we have the great property that $f(r) = m$. However, written like this, the polynomial will be enormous, as $e$ is a (moderately) large prime [Maybe this is the reason $e$ was chosen to be in the form we see in the challenge].

Esrever’s great idea was to work in the quotient ring $K = R[X] / (X^5 - c_2)$, using the additional information we get from $c_2$. This allows us to take the $e$ degree polynomial $f(X)$ and recover a (at most) degree four polynomial by repeatedly substituting in $X^5 = c_2$.

Taking powers of the polynomial, we have that

$m^k = f^k(r) = (c_1 - r)^{e\cdot k} \pmod N$

The hope was that by taking a set of these polynomials, we could write down a linear combination of $m^k$ such that all $r$ cancel, leaving a univariate polynomial in $m$. This is exactly what we need to find if we hope to solve using small roots.

We were able to accomplish this with a bit of linear algebra. Let’s go through step by step.

### Linear Algebra to the Rescue

First let us write the $k^{\text{th}}$ power of $f(X)$ as $f^k(X)$ with coefficients $b_{ki}$:

$f^k(X) = \sum_{i=0}^{4} b_{ki} \cdot X^i$

Taking $k \in \{1,\ldots 5 \}$ we can write down five degree four polynomials using a $5\times5$ matrix and column vector:

$\mathbf{M} = \begin{pmatrix} b_{10} & b_{11} & b_{12} & b_{13} & b_{14} \\ b_{20} & b_{21} & b_{22} & b_{32} & b_{24} \\ b_{30} & b_{31} & b_{32} & b_{33} & b_{34} \\ b_{40} & b_{41} & b_{42} & b_{43} & b_{44} \\ b_{50} & b_{51} & b_{52} & b_{53} & b_{54} \\ \end{pmatrix} \quad \mathbf{x} = \begin{pmatrix} X^0 \\ X^1 \\ X^2 \\ X^3 \\ X^4 \\ \end{pmatrix}.$

With these, our polynomials can be recovered from matrix multiplication:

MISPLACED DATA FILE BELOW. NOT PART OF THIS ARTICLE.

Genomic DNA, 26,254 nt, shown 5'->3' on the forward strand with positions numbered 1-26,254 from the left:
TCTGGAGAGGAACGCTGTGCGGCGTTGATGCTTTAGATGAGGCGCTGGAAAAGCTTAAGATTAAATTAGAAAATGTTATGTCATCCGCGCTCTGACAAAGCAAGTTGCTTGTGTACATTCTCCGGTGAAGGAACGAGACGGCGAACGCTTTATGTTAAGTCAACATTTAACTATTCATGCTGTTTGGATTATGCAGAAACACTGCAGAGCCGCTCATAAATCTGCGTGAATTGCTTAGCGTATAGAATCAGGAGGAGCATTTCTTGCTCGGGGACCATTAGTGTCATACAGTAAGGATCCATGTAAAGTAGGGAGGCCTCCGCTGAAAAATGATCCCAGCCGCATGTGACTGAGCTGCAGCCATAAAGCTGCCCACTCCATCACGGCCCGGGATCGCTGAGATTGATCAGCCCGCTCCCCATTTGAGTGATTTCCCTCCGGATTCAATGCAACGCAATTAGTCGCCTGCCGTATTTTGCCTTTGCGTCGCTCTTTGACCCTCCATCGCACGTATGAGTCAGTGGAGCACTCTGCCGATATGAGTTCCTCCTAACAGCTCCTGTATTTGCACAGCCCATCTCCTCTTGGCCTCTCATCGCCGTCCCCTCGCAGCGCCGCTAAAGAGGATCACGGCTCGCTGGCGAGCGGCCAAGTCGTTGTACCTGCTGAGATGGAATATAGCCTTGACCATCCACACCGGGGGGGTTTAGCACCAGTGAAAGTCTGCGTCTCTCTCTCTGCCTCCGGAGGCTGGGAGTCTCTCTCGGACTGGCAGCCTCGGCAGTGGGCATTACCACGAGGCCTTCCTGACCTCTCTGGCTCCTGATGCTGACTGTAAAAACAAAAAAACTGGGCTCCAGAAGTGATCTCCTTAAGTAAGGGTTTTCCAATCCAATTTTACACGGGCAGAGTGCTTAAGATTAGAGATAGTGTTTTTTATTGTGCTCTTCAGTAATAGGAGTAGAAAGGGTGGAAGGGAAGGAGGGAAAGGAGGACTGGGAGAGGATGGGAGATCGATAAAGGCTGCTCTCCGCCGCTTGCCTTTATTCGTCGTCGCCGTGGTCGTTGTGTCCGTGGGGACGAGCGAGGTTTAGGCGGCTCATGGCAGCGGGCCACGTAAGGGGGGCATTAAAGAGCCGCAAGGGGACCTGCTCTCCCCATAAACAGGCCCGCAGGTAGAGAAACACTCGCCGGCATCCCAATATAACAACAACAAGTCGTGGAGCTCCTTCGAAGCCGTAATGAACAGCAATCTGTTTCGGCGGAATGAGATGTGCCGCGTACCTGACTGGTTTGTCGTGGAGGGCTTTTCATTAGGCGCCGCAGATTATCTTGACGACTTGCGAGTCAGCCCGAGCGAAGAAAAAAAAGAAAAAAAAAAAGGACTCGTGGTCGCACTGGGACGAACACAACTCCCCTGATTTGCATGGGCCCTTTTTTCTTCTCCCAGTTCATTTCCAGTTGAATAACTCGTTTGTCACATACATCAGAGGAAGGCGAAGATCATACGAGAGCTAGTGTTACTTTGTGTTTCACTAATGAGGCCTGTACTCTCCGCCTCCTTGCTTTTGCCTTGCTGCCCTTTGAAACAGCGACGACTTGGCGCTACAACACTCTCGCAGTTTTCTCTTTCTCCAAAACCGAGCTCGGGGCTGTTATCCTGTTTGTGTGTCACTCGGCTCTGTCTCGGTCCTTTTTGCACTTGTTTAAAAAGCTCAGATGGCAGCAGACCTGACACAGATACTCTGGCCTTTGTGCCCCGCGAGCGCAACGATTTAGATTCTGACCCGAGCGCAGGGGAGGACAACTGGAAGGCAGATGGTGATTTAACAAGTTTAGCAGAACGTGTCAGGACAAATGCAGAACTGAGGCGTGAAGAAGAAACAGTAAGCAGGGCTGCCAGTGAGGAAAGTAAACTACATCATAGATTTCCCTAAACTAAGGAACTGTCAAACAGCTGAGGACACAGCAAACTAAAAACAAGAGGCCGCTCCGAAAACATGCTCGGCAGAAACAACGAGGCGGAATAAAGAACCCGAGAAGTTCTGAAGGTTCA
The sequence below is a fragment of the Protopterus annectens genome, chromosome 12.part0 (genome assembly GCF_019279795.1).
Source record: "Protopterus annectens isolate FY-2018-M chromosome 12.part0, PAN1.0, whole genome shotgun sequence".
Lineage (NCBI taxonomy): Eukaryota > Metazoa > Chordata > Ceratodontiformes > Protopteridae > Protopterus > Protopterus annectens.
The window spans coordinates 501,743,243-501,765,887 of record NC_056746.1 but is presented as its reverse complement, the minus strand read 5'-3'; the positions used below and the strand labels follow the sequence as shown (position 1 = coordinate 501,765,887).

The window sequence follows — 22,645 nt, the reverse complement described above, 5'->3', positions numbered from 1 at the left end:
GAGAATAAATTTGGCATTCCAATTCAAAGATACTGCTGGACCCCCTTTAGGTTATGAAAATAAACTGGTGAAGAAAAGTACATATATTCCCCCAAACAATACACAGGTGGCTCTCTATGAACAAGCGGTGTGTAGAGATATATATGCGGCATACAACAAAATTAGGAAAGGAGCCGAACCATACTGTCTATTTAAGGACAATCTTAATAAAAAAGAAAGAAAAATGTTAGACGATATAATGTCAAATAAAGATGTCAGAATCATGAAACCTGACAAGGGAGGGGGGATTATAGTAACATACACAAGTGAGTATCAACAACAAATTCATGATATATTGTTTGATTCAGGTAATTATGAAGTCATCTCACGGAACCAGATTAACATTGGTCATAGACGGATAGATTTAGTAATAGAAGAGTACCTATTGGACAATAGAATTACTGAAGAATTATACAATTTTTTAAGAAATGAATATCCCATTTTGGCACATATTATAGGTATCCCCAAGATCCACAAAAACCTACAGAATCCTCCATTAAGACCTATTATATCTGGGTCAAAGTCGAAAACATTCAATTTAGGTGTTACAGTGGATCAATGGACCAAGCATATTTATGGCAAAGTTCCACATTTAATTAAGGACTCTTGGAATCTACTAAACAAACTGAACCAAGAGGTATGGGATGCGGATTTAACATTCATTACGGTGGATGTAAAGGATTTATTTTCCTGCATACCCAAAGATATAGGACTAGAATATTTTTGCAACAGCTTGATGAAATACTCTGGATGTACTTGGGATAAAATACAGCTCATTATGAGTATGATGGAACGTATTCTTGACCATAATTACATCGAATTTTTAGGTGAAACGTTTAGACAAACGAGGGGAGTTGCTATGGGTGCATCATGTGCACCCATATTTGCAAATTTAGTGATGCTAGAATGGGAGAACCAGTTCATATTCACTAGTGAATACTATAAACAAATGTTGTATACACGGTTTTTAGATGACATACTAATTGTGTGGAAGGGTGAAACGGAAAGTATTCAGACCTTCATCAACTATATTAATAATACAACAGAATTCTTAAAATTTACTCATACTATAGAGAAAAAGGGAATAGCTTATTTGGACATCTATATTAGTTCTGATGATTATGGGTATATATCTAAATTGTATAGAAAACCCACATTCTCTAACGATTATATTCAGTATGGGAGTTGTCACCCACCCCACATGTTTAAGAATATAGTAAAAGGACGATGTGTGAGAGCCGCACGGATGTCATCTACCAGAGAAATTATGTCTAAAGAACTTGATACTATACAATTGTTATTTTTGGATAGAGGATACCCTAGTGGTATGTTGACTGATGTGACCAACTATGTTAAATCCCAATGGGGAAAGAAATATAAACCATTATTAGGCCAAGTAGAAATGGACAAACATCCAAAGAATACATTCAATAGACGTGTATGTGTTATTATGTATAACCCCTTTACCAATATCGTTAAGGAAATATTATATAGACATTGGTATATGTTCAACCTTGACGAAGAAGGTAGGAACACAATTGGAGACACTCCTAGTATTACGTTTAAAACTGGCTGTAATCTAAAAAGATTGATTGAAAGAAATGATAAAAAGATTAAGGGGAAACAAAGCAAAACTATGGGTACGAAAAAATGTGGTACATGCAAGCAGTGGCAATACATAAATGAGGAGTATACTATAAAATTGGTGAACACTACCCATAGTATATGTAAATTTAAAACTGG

$\mathbf{F} = \mathbf{M}(\mathbf{x}) = \begin{pmatrix} f^1(X) \\ f^2(X) \\ f^3(X) \\ f^4(X) \\ f^5(X) \\ \end{pmatrix}$

To solve the challenge, our goal is to find a vector $\mathbf{a} = (\alpha_1, \alpha_2, \alpha_3, \alpha_4, \alpha_5)^\top$ such that

$\mathbf{M}^\top(\mathbf{a}) = (1,0,0,0,0)^\top.$

This is equivalent to finding simultaneous solutions to

$\sum_{k=1}^5 \alpha_k \cdot b_{k0} = 1, \quad \sum_{k=1}^5 \alpha_k \cdot b_{kj} = 0, \quad j \in \{1,\ldots 4\}$

Practically, finding this vector $\mathbf{a}$, allows us to derive the linear combination

$g(m) = \sum_{i=1}^5 \alpha_i f^i(X) = \sum_{i=1}^5 \alpha_i \cdot m^i.$

with no dependency on the variable $X$, allowing us to understand $g(m)$ as a univariate polynomial in $m$, precisely what we need for small roots!!

Recovering $\mathbf{a}$ is possible as long as $\mathbf{M}$ has an inverse, as we can write

$\mathbf{a} = (\mathbf{M}^\top)^{-1} (1,0,0,0,0)^\top$

Using SageMath, this is as easy as

M = ... # Matrix of coefficients
v = vector(Zmod(N), [1,0,0,0,0])
a = M.transpose().solve_right(v)


With the polynomial $g(m)$ recovered, we can apply SageMath’s .small_roots() method on our univariate polynomial and recover the flag!

## Implementation

##################
# Challenge Data #
##################

e  = 0xd4088c345ced64cbbf8444321ef2af8b

##################
#    Solution    #
##################

R.<X> = PolynomialRing(Zmod(N))
R.<X> = R.quo(X^5 - c2)

f1 = (c1 - X)^e
f2 = f1^2
f3 = f1^3
f4 = f1^4
f5 = f1^5

M = Matrix(Zmod(N),
[f1.lift().coefficients(sparse=False),
f2.lift().coefficients(sparse=False),
f3.lift().coefficients(sparse=False),
f4.lift().coefficients(sparse=False),
f5.lift().coefficients(sparse=False)]).transpose()

v = vector(Zmod(N), [1,0,0,0,0])

sol = list(M.solve_right(v))

K.<m> = PolynomialRing(Zmod(N), implementation='NTL')
g = -1
for i,v in enumerate(sol):
g += v*m^(i+1)

flag = g.monic().small_roots(X=2**(31*8), beta=1, epsilon=0.05)[0]
print(int(flag).to_bytes(31, 'big'))


## Flag

dice{wh4t!!-wh0_g4ve_u-thE-k3y}